• Intercept communication and covert surveillance; and
  • Require information and material.

We highlight the following four investigation and enforcement measures under the Implementation Rules.

Search Places for Evidence

Under the Implementation Rules, a police officer may, with a warrant, enter and search a place (including electronic devices) for evidence; inspect, examine, search, seize, remove and detain anything in the place that the officer reasonably believes to be specified evidence9 and detain any person found in the place until the place has been searched.10 The legal test for obtaining a warrant is the establishment of “reasonable grounds” for suspecting that relevant evidence is in a place.

However, the police may also carry out a search without a warrant under certain circumstances. Section 3 of Schedule 1 to the Implementation Rules provides that a warrantless search may be carried out if a police officer not below the rank of Assistant Commissioner of Police is satisfied that there are reasonable grounds for suspecting that any specified evidence is in a place and for believing that the evidence is necessary and it would not be reasonably practicable to obtain a warrant.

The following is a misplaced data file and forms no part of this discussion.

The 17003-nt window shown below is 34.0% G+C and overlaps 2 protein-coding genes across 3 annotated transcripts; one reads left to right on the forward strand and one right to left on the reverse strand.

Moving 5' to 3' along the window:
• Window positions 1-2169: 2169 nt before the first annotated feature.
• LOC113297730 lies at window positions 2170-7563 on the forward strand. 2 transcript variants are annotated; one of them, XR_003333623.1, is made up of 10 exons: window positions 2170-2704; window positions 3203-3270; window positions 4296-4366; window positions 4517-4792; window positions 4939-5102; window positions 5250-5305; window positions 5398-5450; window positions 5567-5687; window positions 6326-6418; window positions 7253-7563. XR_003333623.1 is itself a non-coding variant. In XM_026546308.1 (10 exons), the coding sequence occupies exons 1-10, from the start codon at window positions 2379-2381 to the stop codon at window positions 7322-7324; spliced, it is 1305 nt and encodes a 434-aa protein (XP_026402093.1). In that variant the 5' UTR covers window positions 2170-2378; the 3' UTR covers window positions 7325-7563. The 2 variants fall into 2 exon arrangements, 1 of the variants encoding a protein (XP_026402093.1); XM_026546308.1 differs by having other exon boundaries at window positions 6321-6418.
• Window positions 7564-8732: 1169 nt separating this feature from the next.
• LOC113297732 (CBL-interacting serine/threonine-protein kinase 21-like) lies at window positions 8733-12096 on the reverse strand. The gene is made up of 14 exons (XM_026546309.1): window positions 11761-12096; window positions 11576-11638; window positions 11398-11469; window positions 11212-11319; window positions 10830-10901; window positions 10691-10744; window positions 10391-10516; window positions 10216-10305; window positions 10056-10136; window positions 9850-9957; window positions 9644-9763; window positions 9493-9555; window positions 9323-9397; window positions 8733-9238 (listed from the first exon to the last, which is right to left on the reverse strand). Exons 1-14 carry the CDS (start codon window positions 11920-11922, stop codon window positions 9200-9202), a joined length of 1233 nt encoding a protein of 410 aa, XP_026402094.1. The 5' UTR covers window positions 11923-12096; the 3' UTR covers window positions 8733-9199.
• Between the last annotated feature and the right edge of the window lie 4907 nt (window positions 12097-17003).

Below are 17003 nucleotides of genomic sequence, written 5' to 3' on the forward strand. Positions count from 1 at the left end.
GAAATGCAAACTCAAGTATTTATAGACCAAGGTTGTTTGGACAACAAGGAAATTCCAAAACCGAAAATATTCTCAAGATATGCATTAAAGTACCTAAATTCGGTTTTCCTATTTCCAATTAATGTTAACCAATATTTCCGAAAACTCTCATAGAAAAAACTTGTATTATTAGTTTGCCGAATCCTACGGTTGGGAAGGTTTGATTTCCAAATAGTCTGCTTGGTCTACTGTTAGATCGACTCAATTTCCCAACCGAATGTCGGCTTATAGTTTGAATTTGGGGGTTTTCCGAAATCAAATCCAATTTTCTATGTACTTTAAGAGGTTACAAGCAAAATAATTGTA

Similar powers are permitted in various existing Ordinances of the HKSAR11 and warrantless searches are not completely alien under the common law12.

Freeze, Restrain, Confiscate and Forfeiture Property

When the Secretary for Security has reasonable grounds to suspect that any property held by any person is offence-related property, he may by written notice direct a person not to deal with the property.13 The United Nations (Anti-Terrorism Measures) Ordinance, Cap. 575 (UNATMO) contains similar power for the Secretary for Security to freeze property by written notice if he has reasonable grounds to suspect that any property held by any person is terrorist property.